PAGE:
It Turns Out That Taxing Soda Makes People Drink Less Soda

Early data suggests that people are drinking less soda in places that introduced taxes on sugary drinks.

It's too soon to tell whether a so-called "soda tax" can improve public health. But early data shows it certainly seems to lead to people drinking less soda.

Consumption of sugary drinks has declined in three places that recently started taxing soda: two cities (Berkeley, CA and Philadelphia, PA) and a country (Mexico.)

Grocers and beverage distributors in Philadelphia, which implemented a 1.5-cents-per-ounce tax on soda on this year, recently told Bloomberg that in the first few weeks their sales have slid by as much as 50%. Results in Philadelphia, the country's fifth most populous city, could provide feedback on what impact these taxes would have on soda consumption in a major urban market.

In Berkeley, the first US city to adopt a soda tax, a 2016 survey by UC Berkeley found consumption of soda and other sugary beverages in low-income neighborhoods fell 21% after a 1-cent-per-ounce tax was rolled out in 2015.

Some people have complained about how expensive the tax has made drinks. This Philadelphia consumer paid a $7.20 sugary beverage tax on a $12.94 beverage purchase, increasing the price by more than 50%.

$8.81 in total tax on a $12.94 item. Philly soda tax is wild.

In Mexico, where a soda tax went into effect in 2014, purchases of taxed sugar-sweetened beverages beverages decreased by 5.5% in 2014 and 9.7% in 2015, according to a new study in Health Affairs that used Nielsen survey data.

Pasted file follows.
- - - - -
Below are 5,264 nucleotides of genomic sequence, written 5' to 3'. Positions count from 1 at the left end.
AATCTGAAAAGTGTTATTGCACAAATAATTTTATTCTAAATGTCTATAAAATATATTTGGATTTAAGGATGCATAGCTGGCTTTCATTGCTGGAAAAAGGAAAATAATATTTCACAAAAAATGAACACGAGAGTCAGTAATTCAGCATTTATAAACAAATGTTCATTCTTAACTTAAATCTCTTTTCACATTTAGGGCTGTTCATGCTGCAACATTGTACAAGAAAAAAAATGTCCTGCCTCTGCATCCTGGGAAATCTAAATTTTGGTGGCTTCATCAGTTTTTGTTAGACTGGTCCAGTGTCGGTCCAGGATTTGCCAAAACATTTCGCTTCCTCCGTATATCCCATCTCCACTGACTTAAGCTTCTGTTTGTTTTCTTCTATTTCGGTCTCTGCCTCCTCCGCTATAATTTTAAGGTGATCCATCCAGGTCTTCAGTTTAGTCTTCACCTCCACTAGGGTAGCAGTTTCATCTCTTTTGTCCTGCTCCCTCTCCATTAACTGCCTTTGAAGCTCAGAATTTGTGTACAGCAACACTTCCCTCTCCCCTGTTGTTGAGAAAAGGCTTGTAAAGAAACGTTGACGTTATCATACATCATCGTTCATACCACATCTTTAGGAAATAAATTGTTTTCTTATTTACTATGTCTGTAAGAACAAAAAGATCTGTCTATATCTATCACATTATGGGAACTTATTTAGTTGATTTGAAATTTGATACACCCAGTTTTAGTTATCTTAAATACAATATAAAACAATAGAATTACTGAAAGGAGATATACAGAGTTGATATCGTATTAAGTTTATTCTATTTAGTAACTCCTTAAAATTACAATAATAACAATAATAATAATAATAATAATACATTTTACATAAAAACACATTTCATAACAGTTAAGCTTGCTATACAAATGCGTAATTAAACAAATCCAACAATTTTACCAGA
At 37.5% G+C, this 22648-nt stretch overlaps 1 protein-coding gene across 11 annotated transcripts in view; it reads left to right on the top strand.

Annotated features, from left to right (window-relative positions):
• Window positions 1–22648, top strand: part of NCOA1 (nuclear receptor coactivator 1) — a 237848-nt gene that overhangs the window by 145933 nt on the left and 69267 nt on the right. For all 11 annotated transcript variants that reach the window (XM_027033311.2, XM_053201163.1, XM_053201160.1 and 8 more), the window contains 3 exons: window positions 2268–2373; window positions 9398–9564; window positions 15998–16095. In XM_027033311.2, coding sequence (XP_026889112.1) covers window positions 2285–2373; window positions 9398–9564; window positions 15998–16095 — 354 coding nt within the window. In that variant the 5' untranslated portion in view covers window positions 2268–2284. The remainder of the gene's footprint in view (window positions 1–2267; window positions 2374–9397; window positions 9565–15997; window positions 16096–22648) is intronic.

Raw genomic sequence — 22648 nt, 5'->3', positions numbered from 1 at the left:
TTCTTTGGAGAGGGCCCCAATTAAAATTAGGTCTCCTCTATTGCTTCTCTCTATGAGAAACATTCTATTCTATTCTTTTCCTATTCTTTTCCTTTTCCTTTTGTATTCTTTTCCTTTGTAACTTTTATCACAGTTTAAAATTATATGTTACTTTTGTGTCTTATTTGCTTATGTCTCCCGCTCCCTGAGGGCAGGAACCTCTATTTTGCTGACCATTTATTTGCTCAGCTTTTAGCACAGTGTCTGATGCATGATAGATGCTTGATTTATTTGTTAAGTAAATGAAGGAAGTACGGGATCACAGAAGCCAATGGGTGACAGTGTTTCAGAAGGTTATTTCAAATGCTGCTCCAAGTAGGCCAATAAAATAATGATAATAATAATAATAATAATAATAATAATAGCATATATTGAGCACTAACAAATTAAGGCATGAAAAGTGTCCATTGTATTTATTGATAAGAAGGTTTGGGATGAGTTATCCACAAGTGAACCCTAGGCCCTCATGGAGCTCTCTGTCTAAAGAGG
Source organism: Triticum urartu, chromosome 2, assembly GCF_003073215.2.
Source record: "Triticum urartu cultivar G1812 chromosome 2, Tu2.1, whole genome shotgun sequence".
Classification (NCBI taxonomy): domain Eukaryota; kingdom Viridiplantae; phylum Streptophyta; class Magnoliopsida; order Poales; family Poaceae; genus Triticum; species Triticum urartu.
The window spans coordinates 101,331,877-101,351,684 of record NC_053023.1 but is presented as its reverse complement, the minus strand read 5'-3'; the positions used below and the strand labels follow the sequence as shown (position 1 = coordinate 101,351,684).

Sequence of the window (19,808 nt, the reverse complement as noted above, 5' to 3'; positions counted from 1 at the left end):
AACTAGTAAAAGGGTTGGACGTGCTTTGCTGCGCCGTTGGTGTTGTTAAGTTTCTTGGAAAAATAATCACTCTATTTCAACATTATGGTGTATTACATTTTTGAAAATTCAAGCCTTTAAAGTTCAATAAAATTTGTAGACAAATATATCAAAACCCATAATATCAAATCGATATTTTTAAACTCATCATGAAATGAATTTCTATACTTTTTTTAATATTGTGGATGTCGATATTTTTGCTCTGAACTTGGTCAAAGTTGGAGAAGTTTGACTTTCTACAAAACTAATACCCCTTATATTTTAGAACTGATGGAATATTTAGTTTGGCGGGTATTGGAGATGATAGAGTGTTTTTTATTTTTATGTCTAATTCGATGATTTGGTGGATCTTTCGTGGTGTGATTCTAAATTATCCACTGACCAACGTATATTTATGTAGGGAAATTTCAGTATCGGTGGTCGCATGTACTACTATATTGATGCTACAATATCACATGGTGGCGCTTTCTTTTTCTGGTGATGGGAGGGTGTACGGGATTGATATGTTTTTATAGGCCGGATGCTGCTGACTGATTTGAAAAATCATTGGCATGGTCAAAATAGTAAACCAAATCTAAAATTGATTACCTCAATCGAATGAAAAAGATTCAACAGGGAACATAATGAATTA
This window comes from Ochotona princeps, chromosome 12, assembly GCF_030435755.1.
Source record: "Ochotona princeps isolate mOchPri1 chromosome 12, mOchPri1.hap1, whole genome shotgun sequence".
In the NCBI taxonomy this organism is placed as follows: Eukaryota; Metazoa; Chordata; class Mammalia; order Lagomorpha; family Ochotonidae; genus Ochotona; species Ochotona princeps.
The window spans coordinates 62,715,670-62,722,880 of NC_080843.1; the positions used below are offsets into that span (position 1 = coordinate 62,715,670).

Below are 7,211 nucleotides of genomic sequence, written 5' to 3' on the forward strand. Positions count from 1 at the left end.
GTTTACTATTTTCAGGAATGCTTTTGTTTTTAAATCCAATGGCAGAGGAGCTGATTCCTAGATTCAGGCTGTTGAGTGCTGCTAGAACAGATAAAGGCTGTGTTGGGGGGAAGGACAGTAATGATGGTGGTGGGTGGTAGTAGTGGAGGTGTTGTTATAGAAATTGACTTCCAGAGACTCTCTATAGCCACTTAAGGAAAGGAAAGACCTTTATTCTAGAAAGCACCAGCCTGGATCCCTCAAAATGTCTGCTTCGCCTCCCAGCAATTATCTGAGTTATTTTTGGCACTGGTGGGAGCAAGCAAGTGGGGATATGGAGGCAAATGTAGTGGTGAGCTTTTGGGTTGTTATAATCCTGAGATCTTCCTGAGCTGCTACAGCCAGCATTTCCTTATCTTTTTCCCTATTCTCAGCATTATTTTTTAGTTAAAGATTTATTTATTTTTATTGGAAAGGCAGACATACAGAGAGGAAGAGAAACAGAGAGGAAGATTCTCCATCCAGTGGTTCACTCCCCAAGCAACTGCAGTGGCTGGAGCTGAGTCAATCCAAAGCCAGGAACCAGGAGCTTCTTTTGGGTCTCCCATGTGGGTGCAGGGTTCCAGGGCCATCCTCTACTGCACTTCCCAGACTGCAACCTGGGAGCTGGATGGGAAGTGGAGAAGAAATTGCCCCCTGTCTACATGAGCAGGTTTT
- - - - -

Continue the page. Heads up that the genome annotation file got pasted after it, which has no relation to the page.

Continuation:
More soda taxes are planned: three more Californian cities, San Francisco, Oakland and Albany; Boulder, Colorado; and Cook County, Illinois, home to more than 5 million people including residents of Chicago, the country's third-largest city.

A penny or so per ounce may not sound like a lot, but it adds up. Philadelphia raised $5.7 million in January from the tax. In Chicago, the price of a $10 pack of soda is estimated to rise to $15.76 when the tax kicks in this summer.

This Philly restaurant paid a sugary beverage tax of $58.95 on a $321 purchase, increasing its cost by 18%.

Health groups, like the American Heart Association, support the tax as a way to reduce sugar intake, but there's a catch: the soda tax in both Berkeley and Philadelphia is imposed on distributors, not as a sales tax to consumers. People begin drinking less soda once the tax is passed on in the form of higher prices in stores and on menus — but theres a risk that grocery stores and restaurants may choose to increase prices on other products instead.


Albany, California is planning to introduce a soda tax. Due to an editing error, an earlier version of this article said a tax was being planned for Albany, New York.

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